Looking out for Malaysia’s marine resources

This file photo shows leatherback turtle hatchlings gathered in a bucket prior to their release into the sea on a beach at a turtle sanctuary near the eastern town of Kemaman. (Jimin Lai / AFP Photo)

Following the landmark electoral victory of the new Alliance of Hope (Pakatan Harapan) government in the 14th Malaysian general election on 9 May, 2018, the new cabinet has wasted no time in making changes. One of the changes includes the return of the Department of Marine Park Malaysia (DMPM) from the then Ministry of Natural Resources and Environment (MNRE) to the Ministry of Agriculture (MOA).

The proponents of the move welcomed the transfer of the DMPM, now absorbed under the Department of Fisheries Malaysia (DOFM), as it used to be under the MOA. However, many experts in the field of marine conservation are deeming the move a conflict of interest. The key issue is not whether there are sufficient marine-related experts in MOA; as clearly there are many.

However, there are major differences between experts in marine resource extraction and marine resource conservation. One group aims to keep propagating it to be harvested for consumption, the other aims to keep propagating and sustaining it in the marine environment for posterity. This was highlighted by Reefcheck Malaysia General Manager, Julian Hyde, who stressed the contradiction between DMPM and its new locus.

“The Ministry's goal is to maximise resource extraction. It seems to me that the Agriculture and Agro-based Industry Ministry's mindset is at odds with a resource conservation mindset. There is a conflict there...the resource extraction mindset will overcome the resource conservation mindset,” Hyde was quoted in the local media there.

The backstory

Hyde also suggested that a more suitable home would be with a conservation mandated body, such as the Ministry of Land, Water and Natural Resources (KATS) or the Ministry of Energy, Science, Technology, Environment and Climate Change (Mestecc). The terrestrial counterpart of DMPM, the Department of Wildlife and National Parks (Perhilitan), for example, is parked under KATS.

Source: Websites of MOA, KATS, Mestecc and DMPM.

At its commencement in 1983, the DMPM was born as a section under the MOA, provided for under the Fisheries Act 1985, in response to declining marine fisheries. The goal of DMPM’s establishment was to protect, conserve and manage in perpetuity representative marine ecosystems of significance, particularly coral reefs and their associated flora and fauna, as well as to nurture public awareness on Malaysia’s marine heritage.

It was later realised that, in many cases, traditional fisheries management approaches were not successful in preventing overfishing and dwindling fish stock. There was also space and capacity for DMPM to offer more than just fisheries management. In 2004, the Marine Park Section was shifted to the MNRE with new vision, mission, objectives and functions to complement the overall vision of the conservation-driven ministry. However, throughout its stint with MNRE, the relationship between DMPM and DOFM was riddled with issues related to assets and enforcement authority.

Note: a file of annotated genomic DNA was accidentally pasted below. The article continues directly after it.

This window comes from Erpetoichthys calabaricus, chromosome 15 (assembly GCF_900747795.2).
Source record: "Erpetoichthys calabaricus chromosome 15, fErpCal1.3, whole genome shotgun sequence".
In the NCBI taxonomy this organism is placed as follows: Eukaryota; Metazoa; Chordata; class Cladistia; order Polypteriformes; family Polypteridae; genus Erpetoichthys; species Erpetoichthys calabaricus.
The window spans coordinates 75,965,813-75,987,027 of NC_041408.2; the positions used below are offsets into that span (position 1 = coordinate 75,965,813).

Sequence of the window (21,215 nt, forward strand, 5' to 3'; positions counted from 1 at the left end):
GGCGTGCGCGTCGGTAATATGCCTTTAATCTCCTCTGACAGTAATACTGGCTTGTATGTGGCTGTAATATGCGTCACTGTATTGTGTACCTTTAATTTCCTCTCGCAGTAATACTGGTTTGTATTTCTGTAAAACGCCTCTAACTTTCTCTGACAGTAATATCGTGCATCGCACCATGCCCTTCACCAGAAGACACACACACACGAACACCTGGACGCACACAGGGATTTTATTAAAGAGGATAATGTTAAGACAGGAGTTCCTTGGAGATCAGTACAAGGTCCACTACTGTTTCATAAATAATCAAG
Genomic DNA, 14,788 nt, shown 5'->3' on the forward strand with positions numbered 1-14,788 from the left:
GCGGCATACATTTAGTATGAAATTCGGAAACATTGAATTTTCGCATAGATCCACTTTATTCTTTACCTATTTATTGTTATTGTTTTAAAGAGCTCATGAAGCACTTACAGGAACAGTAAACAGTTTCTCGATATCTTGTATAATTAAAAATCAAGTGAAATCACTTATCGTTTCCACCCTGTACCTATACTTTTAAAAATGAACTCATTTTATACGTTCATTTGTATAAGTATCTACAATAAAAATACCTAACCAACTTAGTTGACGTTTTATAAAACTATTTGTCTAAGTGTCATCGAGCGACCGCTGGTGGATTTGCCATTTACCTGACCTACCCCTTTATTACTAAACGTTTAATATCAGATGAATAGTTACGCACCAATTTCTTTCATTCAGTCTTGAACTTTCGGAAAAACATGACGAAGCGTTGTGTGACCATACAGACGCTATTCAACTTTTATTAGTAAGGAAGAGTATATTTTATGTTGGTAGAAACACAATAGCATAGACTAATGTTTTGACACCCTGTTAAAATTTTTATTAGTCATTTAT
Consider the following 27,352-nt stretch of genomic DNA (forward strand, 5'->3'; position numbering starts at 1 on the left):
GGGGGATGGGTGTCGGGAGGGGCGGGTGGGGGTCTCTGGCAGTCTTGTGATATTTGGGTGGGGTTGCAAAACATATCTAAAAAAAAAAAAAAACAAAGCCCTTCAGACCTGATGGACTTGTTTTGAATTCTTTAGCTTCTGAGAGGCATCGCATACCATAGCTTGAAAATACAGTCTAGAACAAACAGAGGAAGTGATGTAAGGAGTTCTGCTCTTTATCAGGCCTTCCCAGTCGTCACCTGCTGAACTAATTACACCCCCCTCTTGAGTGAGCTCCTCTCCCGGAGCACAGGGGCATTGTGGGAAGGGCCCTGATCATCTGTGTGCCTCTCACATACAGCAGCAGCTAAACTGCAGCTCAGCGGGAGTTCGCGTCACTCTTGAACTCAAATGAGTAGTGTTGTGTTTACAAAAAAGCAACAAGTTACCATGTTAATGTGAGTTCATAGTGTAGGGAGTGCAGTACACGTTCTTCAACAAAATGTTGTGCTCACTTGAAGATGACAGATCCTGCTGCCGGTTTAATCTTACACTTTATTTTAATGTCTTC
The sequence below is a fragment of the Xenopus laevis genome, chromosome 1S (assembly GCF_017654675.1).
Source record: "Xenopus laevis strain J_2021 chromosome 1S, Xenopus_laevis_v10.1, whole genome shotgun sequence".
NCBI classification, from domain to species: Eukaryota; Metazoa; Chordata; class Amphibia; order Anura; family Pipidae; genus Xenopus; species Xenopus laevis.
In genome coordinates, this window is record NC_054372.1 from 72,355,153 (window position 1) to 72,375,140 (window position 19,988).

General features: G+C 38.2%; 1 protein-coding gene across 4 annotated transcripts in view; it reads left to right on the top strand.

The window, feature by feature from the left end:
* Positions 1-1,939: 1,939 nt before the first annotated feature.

Iconic species left unprotected

The move also raised some major questions on where non-seafood marine life stands under the management of DOFM. This includes iconic species like dolphins, whales, dugongs, turtles and sharks, many of which have high tourism value and, more critically, are globally listed under the International Union for the Conservation of Nature’s (IUCN’s) Red List as being ‘Vulnerable’, ‘Endangered’, or ‘Critically Endangered’.

Up until 2010, non-seafood marine wildlife was protected under the Wildlife Conservation Enactment 1972. With the gazettement of the Wildlife Conservation Act in 2010, all non-commercial marine wildlife species were excluded as they were already protected under the Fisheries Act 1985. However, under the act and the Fisheries (Control of Endangered Species) Regulation 1999, these species are mistakenly and misleadingly defined as “fish”.

For the many iconic species that fall under marine mammals or reptiles, as well as non-seafood fish species like sharks and some rays, the wrong definition constitutes a non-priority of their conservation under DOFM. This can be seen through DOFM’s staffing and skilling, as well as focus initiatives implementation.

For example, in 2015, under the management of DOFM, the leatherback turtle population in Peninsular Malaysia was declared ‘functionally extinct’, much of which was the result of the lack of understanding of the impact of turtle eggs’ incubation temperatures and sex-ratios. Another example, a DOFM-driven coral farming initiative on Terengganu’s Pulau Bidong targets local and international coral trading for aquariums, despite an obvious need for coral rehabilitation due to declining levels of living corals in the waters of Peninsular Malaysia.

While it is completely acceptable for the MOA and DOFM to prioritise intensifying yields of capture fisheries, the removal or weakening of conservation-focus from the one agency that shoulders the responsibility for marine resource management will spell the end of many amazing things from Malaysian waters. Unless a major overhaul of values and goals takes place in the extractive-driven ministry, perhaps a new home is needed for the travelling department.

Related articles:

Marine protected areas increasing fish stocks

Protecting Indonesia’s marine resources

Developing an appetite for whale conservation

Death by plastic waste

Ghost fishing threatens marine life